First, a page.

News from the Park – August 16

Aug 16, 2017 @ 08:15

Even though the Legislature is not currently sitting in Queen’s Park, I am proud to say that my NDP colleagues and I continue to work hard for all Ontarians. Just a quick look at the headlines will show you that summer recess is not all about festivals, fairs and other events. Those are just a means for us to get out and talk face to face with our constituents and hear first-hand what your concerns are. And with all the outstanding events I’ve been attending in Algoma-Manitoulin this summer, I have enjoyed talking with an incredible number of constituents.

Those of you who follow the news regularly will know that the government has finally decided that it’s time to update some of Ontario’s labour laws. The current ones have not really seen any change in decades, so it’s about time! New Democrats have made improving these laws a high priority. Change is necessary because our jobs, workplaces and the economy have undergone incredible changes. Few would argue with the statement that here in Ontario today, work is less stable. Jobs don’t last a lifetime like they used to. Less stable work — like part-time and contract work — is quickly on the rise. Since Kathleen Wynne became premier, the number of people working more than one part-time job has shot up 20 per cent. Unfortunately so many workers don’t have even the most basic workplace benefits. Now is the time to do something about this.

For a decade and a half, Kathleen Wynne and the Liberals turned their backs on everyday workers and their families, refusing to update workplace laws. Now, just before an impending election, Kathleen Wynne has put forward a new labour bill, but it falls far short of what’s really needed. She has shown that she seems to lack practical real-life experience and therefore a genuine comprehension of how much workplaces have changed, and how much the laws need to catch up.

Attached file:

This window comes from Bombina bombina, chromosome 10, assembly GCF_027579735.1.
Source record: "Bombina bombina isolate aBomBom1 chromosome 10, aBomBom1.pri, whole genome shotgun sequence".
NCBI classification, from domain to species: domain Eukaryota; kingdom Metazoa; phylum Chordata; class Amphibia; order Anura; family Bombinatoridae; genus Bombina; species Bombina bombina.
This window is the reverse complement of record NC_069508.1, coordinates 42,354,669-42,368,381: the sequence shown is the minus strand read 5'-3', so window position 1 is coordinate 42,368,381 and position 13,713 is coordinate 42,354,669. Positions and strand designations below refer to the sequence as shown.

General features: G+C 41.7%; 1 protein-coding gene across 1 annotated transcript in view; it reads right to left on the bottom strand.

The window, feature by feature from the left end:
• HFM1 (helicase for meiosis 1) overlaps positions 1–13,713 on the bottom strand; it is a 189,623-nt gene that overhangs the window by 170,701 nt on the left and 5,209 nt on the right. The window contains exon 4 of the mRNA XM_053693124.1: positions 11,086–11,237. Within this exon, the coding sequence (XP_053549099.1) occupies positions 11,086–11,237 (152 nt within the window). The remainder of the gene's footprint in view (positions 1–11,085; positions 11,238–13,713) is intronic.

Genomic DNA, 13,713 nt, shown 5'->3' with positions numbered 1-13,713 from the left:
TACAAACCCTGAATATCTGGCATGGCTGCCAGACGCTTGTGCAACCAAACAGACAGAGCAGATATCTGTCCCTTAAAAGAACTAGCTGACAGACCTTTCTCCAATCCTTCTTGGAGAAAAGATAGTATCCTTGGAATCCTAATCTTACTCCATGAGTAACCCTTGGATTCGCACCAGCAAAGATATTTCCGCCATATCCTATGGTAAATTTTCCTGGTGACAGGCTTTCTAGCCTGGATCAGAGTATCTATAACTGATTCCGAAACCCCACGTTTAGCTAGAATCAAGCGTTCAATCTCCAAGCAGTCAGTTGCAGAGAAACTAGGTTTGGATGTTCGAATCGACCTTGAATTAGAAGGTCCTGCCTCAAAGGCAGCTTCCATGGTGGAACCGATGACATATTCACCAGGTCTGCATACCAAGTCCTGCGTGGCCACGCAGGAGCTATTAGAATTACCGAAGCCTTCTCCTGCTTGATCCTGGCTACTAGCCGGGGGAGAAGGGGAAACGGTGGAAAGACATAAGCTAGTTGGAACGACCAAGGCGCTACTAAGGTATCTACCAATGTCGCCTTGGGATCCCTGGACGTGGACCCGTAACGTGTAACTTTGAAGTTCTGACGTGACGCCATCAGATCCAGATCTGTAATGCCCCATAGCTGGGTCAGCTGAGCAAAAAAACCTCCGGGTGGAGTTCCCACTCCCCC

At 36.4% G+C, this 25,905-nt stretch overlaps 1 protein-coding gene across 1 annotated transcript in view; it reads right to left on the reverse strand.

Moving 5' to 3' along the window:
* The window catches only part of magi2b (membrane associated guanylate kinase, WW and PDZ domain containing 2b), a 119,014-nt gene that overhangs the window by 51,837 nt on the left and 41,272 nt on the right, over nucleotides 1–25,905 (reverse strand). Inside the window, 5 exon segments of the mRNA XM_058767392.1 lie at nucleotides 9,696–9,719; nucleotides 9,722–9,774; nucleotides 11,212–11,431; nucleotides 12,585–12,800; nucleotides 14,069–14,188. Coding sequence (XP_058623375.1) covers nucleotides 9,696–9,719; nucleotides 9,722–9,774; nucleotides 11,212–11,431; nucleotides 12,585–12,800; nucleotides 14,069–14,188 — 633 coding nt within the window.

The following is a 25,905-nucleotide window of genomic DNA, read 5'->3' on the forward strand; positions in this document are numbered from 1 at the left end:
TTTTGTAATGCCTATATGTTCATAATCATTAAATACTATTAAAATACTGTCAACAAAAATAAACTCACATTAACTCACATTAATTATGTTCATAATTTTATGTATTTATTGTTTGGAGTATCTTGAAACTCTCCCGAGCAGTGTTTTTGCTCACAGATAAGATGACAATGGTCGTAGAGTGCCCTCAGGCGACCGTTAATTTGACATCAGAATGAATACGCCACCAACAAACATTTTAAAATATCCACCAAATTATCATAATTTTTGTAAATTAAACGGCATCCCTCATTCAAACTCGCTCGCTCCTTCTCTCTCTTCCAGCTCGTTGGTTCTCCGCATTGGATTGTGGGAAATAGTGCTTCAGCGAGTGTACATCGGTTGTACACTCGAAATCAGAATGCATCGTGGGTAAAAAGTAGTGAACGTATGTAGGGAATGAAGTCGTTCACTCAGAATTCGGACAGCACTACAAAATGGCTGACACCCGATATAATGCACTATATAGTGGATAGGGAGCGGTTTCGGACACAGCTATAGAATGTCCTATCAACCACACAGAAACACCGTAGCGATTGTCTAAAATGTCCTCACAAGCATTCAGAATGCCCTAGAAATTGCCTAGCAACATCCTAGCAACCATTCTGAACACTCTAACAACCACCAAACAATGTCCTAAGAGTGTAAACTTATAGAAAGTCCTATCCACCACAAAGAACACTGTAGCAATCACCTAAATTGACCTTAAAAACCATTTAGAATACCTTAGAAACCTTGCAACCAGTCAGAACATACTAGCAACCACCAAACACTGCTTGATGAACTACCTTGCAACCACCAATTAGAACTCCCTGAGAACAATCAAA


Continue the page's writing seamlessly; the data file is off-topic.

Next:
You will recall that way back in early 2016 the NDP committed to raising the minimum wage in this province to $15 an hour. Since that time, the NDP has been proud to join together with the advocacy groups and unions that led the unrelenting push for this wage increase. This combined push resulted in the Changing Workplaces Review which kicked off a long overdue discussion which was supposed to recognize how work has changed in Ontario. Sadly, it didn’t. Now, the proposed changes to the Labour Relations and Employment Standards Acts just aren’t good enough and fall far short of what is required to address today’s needs.

The NDP has been touring the whole province to hear feedback on the government’s proposed bill. It’s clear the bill fails to give temporary, part-time and contract workers more stability — and fails many other workers in other ways. The changes the Liberals have now put on the table fall short of levelling the playing field for those workers. The bill is riddled with inconsistencies, giving some rights to some, but not to others.

NDP Leader Andrea Horwath recently wrote in the Toronto Star that our party intends to amend the bill to give workers, including part-time workers, more access to paid sick and personal emergency days. We believe that workers shouldn’t have to accumulate five years of seniority to get additional vacation days.

Our amendments would make it easier for workers to exercise their right to choose to form a union – which is a ticket to job stability. The government must make it easier to form a union and negotiate a fair first contract. For years the Wynne Liberals have ignored the need to create more stability for families in this new contract, part-time and short-term gig economy.

In Andrea’s letter she also committed to fight for the provisions in a long-standing NDP bill that would give survivors of domestic violence access to more paid leave for medical treatment, to connect with victims’ services, relocate to a safe home and to participate in legal proceedings.

Ontario’s New Democrats have been raising these issues in the legislature and in our communities for years. Fighting for working people is who we are; and always have been. We’ll continue to fight to raise employment standards, give workers the protections they need and build stability for Ontario businesses and Ontario families alike.

When we return to the legislature we look forward to putting submitting these significant amendments that will actually make a difference in the day-to-day lives of Ontario families and the many workers that have come forward to ask for better over the last few weeks.

Mike Mantha